Sprinter Allyson Felix is a highly accomplished Track and Field athlete with six Olympic Gold medals. Besides that, she is also a proud mother and an advocate for maternity protections.
To that end, Allyson Felix announced on May 6 that she was joining March of Dimes, a nonprofit organization that fights for the health of mothers and babies. Felix signed on as a member of the organization’s Celebrity Advocate Council to highlight the country’s infant health and maternal crisis. March of Dimes recently launched their “It Starts With Mom” campaign, which provides expectant and current moms with education and resources about pregnancy, childbirth and motherhood.
Allyson Felix will begin her advocacy with “It Starts With Mom Live,” a virtual conference on May 7 streaming on Facebook and YouTube. Hosted by actress Jessica Alba, Felix and a few other panelists will discuss pregnancy and motherhood.
With an astounding 25 combined medals at the Olympics and World Championships and a World Record, Allyson Felix is one of, if not the, most decorated Track and Field athletes of all time. As for her motherhood, Felix had her 1-year-old daughter Camryn with her husband Kenneth Ferguson in 2018, but it did not go as planned. Due to suffering from pre-eclampsia, a pregnancy disorder marked by dangerously high blood pressure, Felix had to deliver Camryn prematurely at 32 weeks via emergency c-section. The birth left both Allyson and Camryn fighting for their lives; fortunately, they both made full recoveries.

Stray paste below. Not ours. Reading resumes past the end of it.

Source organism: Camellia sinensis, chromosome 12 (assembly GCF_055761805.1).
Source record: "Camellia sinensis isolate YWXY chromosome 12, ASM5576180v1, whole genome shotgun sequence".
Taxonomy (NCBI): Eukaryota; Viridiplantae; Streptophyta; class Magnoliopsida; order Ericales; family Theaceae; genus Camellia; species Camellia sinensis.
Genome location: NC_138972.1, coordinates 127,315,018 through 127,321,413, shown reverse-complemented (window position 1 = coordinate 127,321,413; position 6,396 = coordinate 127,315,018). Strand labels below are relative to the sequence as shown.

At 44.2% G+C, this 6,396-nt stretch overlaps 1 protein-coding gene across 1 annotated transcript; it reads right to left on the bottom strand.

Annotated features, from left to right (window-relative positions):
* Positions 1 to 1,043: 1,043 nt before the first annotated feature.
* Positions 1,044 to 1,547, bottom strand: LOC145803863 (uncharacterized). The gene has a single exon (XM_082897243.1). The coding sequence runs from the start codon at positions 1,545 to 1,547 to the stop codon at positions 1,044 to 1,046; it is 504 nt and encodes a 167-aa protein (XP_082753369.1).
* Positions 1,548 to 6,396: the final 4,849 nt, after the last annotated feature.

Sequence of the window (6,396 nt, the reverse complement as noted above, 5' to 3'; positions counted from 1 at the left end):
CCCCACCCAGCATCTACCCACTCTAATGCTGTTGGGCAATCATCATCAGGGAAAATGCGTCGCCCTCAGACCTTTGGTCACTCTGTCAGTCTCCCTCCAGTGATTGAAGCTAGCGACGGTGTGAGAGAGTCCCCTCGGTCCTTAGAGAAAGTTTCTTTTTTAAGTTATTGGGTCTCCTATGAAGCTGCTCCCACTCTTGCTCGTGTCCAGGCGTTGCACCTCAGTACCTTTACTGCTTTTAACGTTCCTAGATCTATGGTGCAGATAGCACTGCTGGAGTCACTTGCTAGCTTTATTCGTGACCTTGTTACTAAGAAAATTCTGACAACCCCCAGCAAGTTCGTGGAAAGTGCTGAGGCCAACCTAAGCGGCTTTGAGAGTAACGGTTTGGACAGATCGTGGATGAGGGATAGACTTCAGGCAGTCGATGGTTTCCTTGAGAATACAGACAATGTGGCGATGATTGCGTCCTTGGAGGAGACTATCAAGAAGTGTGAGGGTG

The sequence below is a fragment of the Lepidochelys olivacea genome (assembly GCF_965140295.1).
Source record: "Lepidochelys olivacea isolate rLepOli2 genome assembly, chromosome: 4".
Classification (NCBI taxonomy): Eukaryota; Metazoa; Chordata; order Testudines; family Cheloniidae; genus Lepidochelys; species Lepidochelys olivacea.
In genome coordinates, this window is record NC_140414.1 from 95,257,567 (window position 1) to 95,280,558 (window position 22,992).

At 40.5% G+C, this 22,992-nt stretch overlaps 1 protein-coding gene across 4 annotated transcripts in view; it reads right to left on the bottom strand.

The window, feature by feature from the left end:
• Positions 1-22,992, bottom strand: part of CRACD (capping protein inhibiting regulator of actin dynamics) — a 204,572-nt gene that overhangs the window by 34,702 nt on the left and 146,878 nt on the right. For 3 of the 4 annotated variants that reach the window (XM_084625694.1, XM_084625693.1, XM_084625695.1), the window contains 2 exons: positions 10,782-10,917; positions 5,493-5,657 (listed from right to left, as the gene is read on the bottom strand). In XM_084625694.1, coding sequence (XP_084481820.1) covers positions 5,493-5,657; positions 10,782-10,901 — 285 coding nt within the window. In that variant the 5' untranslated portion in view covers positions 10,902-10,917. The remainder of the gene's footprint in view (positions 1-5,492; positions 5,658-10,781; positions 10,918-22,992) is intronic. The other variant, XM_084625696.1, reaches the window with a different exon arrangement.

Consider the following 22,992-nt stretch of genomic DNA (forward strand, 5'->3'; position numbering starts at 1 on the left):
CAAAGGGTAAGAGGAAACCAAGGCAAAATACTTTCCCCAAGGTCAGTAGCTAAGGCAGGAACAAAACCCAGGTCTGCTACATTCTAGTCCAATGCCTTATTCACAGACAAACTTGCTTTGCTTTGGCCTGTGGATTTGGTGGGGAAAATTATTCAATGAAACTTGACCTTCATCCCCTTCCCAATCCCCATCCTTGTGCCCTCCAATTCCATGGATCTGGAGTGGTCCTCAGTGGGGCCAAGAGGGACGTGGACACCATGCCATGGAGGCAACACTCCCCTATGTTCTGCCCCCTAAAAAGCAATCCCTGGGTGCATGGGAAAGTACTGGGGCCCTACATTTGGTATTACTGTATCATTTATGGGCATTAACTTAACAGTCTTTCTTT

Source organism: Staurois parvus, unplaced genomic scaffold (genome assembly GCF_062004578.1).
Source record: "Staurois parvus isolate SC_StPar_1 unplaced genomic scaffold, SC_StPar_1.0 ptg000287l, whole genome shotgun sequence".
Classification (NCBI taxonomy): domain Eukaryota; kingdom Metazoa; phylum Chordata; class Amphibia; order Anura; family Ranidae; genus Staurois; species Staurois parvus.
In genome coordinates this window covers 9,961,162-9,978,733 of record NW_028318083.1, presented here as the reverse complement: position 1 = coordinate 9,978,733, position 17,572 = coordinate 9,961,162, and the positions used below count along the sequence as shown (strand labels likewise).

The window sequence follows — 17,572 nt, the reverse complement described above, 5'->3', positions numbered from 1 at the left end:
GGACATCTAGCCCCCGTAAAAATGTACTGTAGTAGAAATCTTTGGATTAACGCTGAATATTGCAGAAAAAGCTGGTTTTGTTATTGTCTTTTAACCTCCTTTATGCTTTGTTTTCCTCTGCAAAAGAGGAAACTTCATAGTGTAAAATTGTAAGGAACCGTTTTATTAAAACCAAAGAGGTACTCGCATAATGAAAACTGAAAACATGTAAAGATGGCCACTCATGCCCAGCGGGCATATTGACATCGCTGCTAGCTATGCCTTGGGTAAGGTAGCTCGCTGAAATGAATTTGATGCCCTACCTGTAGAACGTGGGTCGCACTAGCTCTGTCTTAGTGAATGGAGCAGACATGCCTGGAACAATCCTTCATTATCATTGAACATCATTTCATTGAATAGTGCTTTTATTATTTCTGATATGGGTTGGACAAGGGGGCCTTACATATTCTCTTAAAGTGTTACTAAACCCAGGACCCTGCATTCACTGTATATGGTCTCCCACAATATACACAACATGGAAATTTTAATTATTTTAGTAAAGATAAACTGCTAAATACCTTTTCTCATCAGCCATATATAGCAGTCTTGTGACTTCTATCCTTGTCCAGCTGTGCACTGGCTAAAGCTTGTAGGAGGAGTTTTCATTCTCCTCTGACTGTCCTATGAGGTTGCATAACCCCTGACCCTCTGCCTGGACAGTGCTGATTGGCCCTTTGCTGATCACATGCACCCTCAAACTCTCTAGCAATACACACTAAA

“It’s amazing how quickly your priorities change in moments like this,” Allyson Felix said of her daughter’s birth. “At that point, the only thing I cared about was that my daughter, Camryn, was OK. I didn’t care if I ever ran track again.”
After Camryn’s birth, Felix’s sponsorship contract with Nike expired and for the renewal, Nike offered to pay her 70 percent less due to her new maternity. Felix wanted Nike’s guarantee that she would not be financially punished if she didn’t perform at her best in the months after her childbirth, which Nike declined. Felix slammed Nike for it in a powerful New York Times op-ed, which not only forced Nike to change their maternity policies, but also highlighted the problems working mothers across the nation face.
Since then, Allyson Felix has worked tirelessly to advocate for maternity rights. In 2019, she testified before Congress about the issues Black mothers face, and now she continues her work as a member of March of Dimes.
“Every day in America, women face additional roadblocks and setbacks that we shouldn’t have to just because we become moms. And the challenges often begin before that during pregnancy when complications and premature birth are still rampant,” says Felix. “I’m honored to advocate for March of Dimes as we fight for the health of all moms and babies.”